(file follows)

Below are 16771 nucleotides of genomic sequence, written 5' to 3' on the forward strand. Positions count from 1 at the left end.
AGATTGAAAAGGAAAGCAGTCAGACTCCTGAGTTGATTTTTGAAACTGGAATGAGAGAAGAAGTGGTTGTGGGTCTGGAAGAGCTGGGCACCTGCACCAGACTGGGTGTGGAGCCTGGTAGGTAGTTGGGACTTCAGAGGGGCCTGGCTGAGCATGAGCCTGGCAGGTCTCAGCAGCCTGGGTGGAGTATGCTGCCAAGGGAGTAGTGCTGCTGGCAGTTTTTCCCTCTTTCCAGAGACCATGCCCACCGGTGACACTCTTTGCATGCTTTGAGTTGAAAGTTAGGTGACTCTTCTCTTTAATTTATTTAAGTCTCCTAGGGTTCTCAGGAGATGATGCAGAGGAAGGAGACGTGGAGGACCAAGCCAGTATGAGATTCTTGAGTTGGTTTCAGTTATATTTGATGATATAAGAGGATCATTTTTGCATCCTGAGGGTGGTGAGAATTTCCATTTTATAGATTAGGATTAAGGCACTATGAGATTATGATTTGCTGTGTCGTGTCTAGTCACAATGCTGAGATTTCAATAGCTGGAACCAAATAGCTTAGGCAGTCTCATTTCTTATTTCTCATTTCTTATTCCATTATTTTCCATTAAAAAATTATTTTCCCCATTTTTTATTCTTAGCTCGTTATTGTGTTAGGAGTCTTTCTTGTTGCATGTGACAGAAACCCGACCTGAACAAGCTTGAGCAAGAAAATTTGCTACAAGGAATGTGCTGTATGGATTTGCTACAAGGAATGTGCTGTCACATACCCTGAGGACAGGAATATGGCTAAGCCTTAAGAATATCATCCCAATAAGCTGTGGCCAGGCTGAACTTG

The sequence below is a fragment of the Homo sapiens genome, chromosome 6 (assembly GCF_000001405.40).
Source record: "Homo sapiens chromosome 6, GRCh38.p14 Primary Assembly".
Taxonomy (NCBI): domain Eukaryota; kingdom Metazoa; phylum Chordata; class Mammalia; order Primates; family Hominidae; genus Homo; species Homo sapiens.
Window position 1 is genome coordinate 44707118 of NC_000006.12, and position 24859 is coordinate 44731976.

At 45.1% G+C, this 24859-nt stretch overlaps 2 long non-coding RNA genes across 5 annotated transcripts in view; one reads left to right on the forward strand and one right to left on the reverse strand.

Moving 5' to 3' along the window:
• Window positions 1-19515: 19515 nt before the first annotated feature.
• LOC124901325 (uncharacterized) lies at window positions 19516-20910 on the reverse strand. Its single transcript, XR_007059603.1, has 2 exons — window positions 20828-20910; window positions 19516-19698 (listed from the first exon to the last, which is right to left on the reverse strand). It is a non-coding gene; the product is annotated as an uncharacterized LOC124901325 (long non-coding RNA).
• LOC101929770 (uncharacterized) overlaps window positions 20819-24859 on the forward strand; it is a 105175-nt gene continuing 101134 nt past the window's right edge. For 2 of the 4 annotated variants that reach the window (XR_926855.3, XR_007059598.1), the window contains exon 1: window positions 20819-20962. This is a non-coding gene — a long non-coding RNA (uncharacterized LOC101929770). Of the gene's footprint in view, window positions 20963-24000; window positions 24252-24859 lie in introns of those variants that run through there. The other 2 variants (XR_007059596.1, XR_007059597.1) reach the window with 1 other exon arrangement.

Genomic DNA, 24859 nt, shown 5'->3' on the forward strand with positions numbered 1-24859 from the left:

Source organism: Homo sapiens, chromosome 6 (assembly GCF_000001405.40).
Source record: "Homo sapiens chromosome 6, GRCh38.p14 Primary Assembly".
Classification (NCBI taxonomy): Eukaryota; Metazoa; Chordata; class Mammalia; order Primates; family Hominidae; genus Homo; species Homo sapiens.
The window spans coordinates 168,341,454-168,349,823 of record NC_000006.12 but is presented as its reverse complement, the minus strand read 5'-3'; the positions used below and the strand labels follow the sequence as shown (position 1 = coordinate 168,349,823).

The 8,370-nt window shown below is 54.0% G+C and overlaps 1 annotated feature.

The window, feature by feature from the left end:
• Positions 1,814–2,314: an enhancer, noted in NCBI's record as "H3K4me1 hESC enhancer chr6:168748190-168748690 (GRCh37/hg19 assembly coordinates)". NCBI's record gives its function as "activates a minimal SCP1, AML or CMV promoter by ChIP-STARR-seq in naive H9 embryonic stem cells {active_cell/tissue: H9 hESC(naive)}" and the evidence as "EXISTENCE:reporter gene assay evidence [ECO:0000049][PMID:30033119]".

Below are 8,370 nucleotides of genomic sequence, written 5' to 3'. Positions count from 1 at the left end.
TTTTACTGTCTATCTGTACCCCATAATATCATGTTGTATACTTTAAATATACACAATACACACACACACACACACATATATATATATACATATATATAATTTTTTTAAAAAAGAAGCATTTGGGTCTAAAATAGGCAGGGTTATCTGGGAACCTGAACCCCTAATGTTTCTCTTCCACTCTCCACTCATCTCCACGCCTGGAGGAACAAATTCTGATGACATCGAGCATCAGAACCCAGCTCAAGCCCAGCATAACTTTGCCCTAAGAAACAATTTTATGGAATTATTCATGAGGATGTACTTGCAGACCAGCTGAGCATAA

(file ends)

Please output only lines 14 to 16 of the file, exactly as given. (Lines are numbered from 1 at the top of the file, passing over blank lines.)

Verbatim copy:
Source record: "Homo sapiens chromosome 6, GRCh38.p14 Primary Assembly".
Classification (NCBI taxonomy): Eukaryota; Metazoa; Chordata; class Mammalia; order Primates; family Hominidae; genus Homo; species Homo sapiens.
The window spans coordinates 168,341,454-168,349,823 of record NC_000006.12 but is presented as its reverse complement, the minus strand read 5'-3'; the positions used below and the strand labels follow the sequence as shown (position 1 = coordinate 168,349,823).